Use of marijuana can also increase the risk of psychotic disorders, according to a paper published earlier this April in the journal Biological Psychiatry. The authors note that while researchers continue to explore the connection, “evidence from epidemiologic studies provides strong enough evidence to warrant a public health message” about that possible impact upon mental health. Specifically, in adolescents, marijuana use has been linked with depression and anxiety.
Kids and parents need to know that marijuana impairs short-term memory, learning, [and] ability to focus. Who would want to rob themselves of any potential in terms of brain development?” Parise asks.
NIDA notes other physical effects such as increased heart rate and respiratory changes, and while those “may seem harmless, they can take a toll on the body.”
In teens, marijuana has also been linked to poor academic performance, including lower grades and lower odds of completing high school or obtaining a college degree, according to the AAP. They also note a link to a higher likelihood of drug dependence in adulthood.
Parise notes that the perception of risk surrounding marijuana use has declined and that parents have a responsibility to minimize confusion about acceptability of use for their kids, which they can do by talking with kids starting at an early age.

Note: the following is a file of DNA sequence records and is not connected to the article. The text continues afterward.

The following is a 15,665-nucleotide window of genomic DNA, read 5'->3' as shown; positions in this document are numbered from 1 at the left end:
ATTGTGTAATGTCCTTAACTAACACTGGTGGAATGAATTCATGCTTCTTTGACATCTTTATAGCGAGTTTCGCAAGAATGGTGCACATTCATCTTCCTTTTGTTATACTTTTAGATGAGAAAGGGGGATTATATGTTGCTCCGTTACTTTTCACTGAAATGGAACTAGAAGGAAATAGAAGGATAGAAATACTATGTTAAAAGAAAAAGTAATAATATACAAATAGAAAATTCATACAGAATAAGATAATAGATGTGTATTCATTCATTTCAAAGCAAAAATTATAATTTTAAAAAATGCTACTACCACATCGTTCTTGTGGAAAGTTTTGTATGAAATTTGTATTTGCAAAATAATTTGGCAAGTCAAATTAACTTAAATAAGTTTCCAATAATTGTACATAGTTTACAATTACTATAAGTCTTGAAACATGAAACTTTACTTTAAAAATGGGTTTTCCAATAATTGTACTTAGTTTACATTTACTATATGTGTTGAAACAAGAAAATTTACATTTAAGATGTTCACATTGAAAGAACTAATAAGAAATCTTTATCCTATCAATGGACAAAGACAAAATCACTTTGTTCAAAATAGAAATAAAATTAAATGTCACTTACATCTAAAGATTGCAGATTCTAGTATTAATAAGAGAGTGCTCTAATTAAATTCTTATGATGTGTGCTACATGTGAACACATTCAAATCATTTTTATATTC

“Make it part of your family fabric to talk about this,” urges Karen Jarczyk, prevention director at 360 Youth Services.
“There is a difference between something being legal and being healthy,” Jarczyk says.
Pot has gotten more potent
Parents also need to know that marijuana has gotten stronger. The percentage of THC in cannabis tested by the DEA in 1980 was 1.2 percent. It was 9.4 percent in 2017. With market demand, growers are focusing on plants with higher THC levels. That potency can have a particularly dramatic impact on the teen brain.
Marijuana and motor vehicles don’t mix
Teens are likely familiar with the message that drinking and driving don’t mix, but they also need to know that driving while high is very dangerous, too.
High school seniors who smoke marijuana are two times more likely to receive a traffic ticket and 65 percent more likely to get into an accident than those who don’t smoke, says NIDA.